[Pharo-project] Popularity of Smalltalk in Software Industry
jlhouchin at gmail.com
Thu May 5 18:57:00 CEST 2011
On 5/5/2011 10:32 AM, Toon Verwaest wrote:
> On 05/05/2011 05:26 PM, Cédrick Béler wrote:
>>> Lastly, most Smalltalk systems are image based...
>> ...which makes you feel the system is "alive", hence one **huge
>> benefit** of Smalltalk: its debugger which enables on the fly
>> debbuging... and also test driven development (real one ) where
>> you can run incomplete code and code what's missing iteratively when
>> you need it (Smalltalk is a live system, not only a language as
>> somebody said lately).
>>  see in particular this webcast:
> Seriously ... these points in favor of the image are so m00t. Lets see
> how it would work without an image:
> I write a C application which I link to GCC. Now I run GDB on my
> application, and while running I have the whole GCC compiler
> collection at my disposal while running. While debugging (at some
> breakpoint) I just let the GCC library compile some C code for me; I
> turn on the executable flag and whooptidoo, I have a Smalltalk like
> debugger for C.
> This is totally unrelated to having an image; it's just a great
> debugger implementation. 2 completely different things. No reason why
> this wouldn't work for C; except for the fact that they didn't do it
> yet (those lazy bastards).
Disclaimer, I am not a professional programmer and I have not programmed
in C or any other static compiled language at all. So I may not have any
idea what I am talking about. :)
What I don't see in your example, but what I experience in my
programming is often in the *use* of my application during development.
Part of my application is written in Python (so I can interface I
library I can't from Pharo) and part in Pharo. (*use*, ie: the
application is compiled and ready for a *user* and I am the user and
encounter the bug.
My Python app connects to a server on the net and downloads data and
inserts it into a PostgreSQL database. It also provides live data to my
Pharo app via an http interface.
While experimenting with NumPy and running some statistical analysis on
a GB or two of data. The analysis took 10-12 hours to run. I start it up
and walk away. I get back to it only to find that at the end of all the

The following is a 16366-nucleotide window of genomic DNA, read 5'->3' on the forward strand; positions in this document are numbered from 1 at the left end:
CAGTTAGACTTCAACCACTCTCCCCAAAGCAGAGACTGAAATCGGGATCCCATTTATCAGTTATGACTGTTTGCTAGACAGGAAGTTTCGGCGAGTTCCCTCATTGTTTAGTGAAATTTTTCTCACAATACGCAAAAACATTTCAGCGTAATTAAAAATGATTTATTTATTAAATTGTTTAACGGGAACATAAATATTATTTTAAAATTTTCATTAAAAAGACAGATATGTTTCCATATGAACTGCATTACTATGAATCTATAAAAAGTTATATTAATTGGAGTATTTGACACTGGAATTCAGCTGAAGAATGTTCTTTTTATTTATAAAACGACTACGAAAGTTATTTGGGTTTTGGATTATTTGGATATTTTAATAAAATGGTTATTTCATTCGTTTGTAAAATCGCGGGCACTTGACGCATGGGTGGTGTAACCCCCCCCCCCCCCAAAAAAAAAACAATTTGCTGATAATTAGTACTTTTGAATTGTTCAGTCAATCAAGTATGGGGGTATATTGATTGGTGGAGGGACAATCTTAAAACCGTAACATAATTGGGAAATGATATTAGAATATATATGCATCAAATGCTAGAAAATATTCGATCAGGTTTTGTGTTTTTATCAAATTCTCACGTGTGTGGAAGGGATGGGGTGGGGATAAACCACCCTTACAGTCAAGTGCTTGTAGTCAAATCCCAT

analysis it exited with a stacktrace. Ugh! I concatenated a string
using a ',' instead of a '+'. Switching between Pharo and Python bit
me. :) This was at the very end of all the analysis and the generation
of a report. The last line of the code had the bug. I lost the 12hours
of analysis. This bug passed the syntax checker and the Python compiler
when I imported the module. It wasn't until it was live and running and
encountered in execution that it was discovered.
In Pharo, the same situation, I fix it in the debugger and my report is
generated and I continue. All my data is still resident in the image and
I can explore and continue. In Python (and I presume most any other dead
language) all is lost and I have to rerun.
Now as I said I am not a professional. Certain processes would have
helped in this situation, but not necessarily all. And I have limited
experience with the best other systems or languages have to offer.
But how many programming languages/environments handle that well?
I am still so very tired of every time an application on my computer
says, "You just updated. Do you want to restart?"
Why do most every single web application outside of the Smalltalk world
require shutdowns and restarts for bug fixes and upgrades?
Why does NetBeans consume 200mb, take 3-5minutes to startup, and do a
much, much poorer job with syntax, autocomplete, etc. on a single 500
line Python file?
I don't think the world out there is anywhere near what Smalltalk has.
Nor do they have the vision for it. They are happy with files, and
restarts and all their processes to reduce their pain due to not having
a live environment.
I am a single guy with a vision, an idea, that I want to implement for
my business. I have seen nothing that gives me the productivity that
Smalltalk does. Not Java, Python, Clojure, Scala, Lua, etc.
I have never seen any other language accomplish so much with so few. I
look at other languages and apps built with them and look at the armies
they have to do so. Then I look at Seaside, etc. with just a small group
of guys with an idea of something better.
While I desperately want Squeak/Pharo to be able to interface outside
systems better. I have seen nothing that is better or comes close. And
as I said, I have a business requirement to interface a proprietary
library written in C, which why I am connected with Python (and Windows)
against my will. So I do understand.
I understand, as does everybody else here, that Pharo/Smalltalk is not
perfect and has huge areas where we have not done things well or right.
But I don't think this is one of them. I think this is one where the
rest of the world is behind us.
Squeak/Pharo/Smalltalk is empowering.
JMHO, take with a grain of salt. :)
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